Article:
All Soul's was built after the death of a beloved rector. Two parishioners decided to build a chapel in his memory. It was then decided that it be named in memory of all who had died. The one side of the building has stain glass windows. All along the walls are pictures.
The first picture is in memory of two young children that died. The children are the ones on Jesus' knee. The second picture is the Holy Family. The models for this were the artist's own family. The older man to the side is the architect of the chapel.
We had a wonderful visit with a parishioner and the lay reader. Normally Mass would have followed Matins but the priest was sick and a lay reader filled in for the first service. We were also able to see the cathedral. We heard many stories about various things in the church as well as about current projects.
What amazed me is that this church is kept unlocked during the day. About 15 years ago there was an incident when there was some vandalism done. A fair sized man with a mental illness came into the chapel. He took the altar cross and tried to dig out a big stone at the top of one of the pillars. The cross was found on the floor bent out of shape. The congregation was able to send it to a church supply company and have it repaired. Two years later the same thing happened again. The church supply company told the congregation there was nothing they could do to repair the cross. Fortunately, they found someone more local who was able to give it a try. The cross was repaired. There was nothing that could be done about the scars at the back of the cross. The woman I was talking with thought that was quite appropriate. The church was kept locked after that. Gradually the congregation became comfortable leaving the door unlocked during tourist season again.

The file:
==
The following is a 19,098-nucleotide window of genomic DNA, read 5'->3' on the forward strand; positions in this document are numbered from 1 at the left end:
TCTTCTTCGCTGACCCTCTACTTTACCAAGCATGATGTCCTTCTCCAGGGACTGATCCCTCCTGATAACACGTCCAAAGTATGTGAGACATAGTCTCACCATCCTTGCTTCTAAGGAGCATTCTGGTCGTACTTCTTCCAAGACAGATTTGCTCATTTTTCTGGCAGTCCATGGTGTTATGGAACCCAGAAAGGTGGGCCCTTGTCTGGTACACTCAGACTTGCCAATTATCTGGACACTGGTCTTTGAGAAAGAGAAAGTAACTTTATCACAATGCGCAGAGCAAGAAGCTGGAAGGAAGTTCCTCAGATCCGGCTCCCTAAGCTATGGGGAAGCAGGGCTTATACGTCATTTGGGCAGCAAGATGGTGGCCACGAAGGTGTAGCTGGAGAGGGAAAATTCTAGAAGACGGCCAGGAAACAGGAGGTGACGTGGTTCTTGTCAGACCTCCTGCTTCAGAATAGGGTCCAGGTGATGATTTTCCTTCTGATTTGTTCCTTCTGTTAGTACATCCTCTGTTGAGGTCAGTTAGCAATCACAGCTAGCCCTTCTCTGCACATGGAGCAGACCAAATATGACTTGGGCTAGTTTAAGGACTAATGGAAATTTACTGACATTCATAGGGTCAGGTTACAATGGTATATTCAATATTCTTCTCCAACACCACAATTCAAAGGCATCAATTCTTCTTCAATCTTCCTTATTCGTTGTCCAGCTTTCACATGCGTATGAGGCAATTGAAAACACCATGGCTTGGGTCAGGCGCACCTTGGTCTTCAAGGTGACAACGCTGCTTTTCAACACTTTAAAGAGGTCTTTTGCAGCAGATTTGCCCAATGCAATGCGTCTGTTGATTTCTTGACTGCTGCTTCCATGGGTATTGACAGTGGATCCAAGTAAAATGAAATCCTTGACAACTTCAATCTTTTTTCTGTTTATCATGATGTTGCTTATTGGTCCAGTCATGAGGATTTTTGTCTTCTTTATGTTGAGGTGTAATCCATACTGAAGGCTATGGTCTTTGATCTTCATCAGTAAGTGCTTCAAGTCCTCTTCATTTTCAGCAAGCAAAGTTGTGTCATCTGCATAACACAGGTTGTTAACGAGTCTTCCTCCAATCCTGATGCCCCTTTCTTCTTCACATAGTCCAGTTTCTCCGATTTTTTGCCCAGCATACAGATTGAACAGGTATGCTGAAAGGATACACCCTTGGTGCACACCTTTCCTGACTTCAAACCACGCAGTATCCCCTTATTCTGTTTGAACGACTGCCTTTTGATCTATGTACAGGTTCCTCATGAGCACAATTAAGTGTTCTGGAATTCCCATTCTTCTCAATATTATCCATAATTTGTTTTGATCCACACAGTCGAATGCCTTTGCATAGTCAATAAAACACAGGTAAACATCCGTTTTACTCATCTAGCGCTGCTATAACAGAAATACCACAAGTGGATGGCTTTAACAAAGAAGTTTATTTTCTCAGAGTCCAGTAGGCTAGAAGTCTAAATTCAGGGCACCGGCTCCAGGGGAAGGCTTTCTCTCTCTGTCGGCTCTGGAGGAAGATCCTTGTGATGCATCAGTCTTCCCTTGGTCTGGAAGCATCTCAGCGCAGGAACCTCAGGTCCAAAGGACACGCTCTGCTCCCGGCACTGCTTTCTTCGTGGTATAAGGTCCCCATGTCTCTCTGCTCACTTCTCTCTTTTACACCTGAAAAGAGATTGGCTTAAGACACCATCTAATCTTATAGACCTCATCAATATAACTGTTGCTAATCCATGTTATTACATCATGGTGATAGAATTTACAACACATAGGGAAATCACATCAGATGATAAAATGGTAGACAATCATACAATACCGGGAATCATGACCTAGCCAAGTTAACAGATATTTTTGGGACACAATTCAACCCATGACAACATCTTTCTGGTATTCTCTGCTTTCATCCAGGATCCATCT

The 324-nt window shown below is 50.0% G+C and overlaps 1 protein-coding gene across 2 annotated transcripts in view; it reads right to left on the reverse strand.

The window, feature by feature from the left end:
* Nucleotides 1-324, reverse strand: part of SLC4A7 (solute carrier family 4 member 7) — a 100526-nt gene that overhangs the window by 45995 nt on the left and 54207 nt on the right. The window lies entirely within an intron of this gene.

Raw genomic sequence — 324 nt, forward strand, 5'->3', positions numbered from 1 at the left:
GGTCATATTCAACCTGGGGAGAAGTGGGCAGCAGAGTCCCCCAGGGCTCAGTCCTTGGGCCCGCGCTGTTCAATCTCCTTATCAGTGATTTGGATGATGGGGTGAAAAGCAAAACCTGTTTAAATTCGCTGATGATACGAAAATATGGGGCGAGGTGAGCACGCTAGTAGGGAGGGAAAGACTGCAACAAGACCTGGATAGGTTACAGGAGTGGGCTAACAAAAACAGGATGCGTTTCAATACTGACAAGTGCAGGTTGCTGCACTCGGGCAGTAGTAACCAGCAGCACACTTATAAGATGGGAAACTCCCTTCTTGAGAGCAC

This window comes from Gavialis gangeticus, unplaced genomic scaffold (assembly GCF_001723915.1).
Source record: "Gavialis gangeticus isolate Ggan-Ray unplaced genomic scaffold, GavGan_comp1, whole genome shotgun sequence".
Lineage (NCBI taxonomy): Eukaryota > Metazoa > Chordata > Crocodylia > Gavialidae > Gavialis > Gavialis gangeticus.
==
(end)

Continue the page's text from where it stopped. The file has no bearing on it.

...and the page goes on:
Another story was about the stain glass windows. Lead has a life span of about 100 years. A few years back the windows started to bow out. The congregation priced out how much it would cost to have them redone. To their dismay it was about $25,000 just to crate them for the shipping. There was no way they could afford that. They found someone more local who was willing to camp over two summers and work on the windows. The cost came to about $32,000. The money to pay for these windows was raised by picking bottles. There may have been something about fudge as well. The woman who was telling me the story also spoke about making fudge every Saturday and taking it to the staff at local businesses. Each business would be visited about once every six weeks.
One other story about windows. They cleaned the windows in the chapel a number years ago. Once again the culprit was the coal heating. They discovered a serpent in one of the windows. A visiting bishop remarked "Scratch the surface of anything and there will be the devil underneath."
It was proof of a small world when I discovered that one of the woman on the shuttle to Nova Scotia also went to St. Peter's.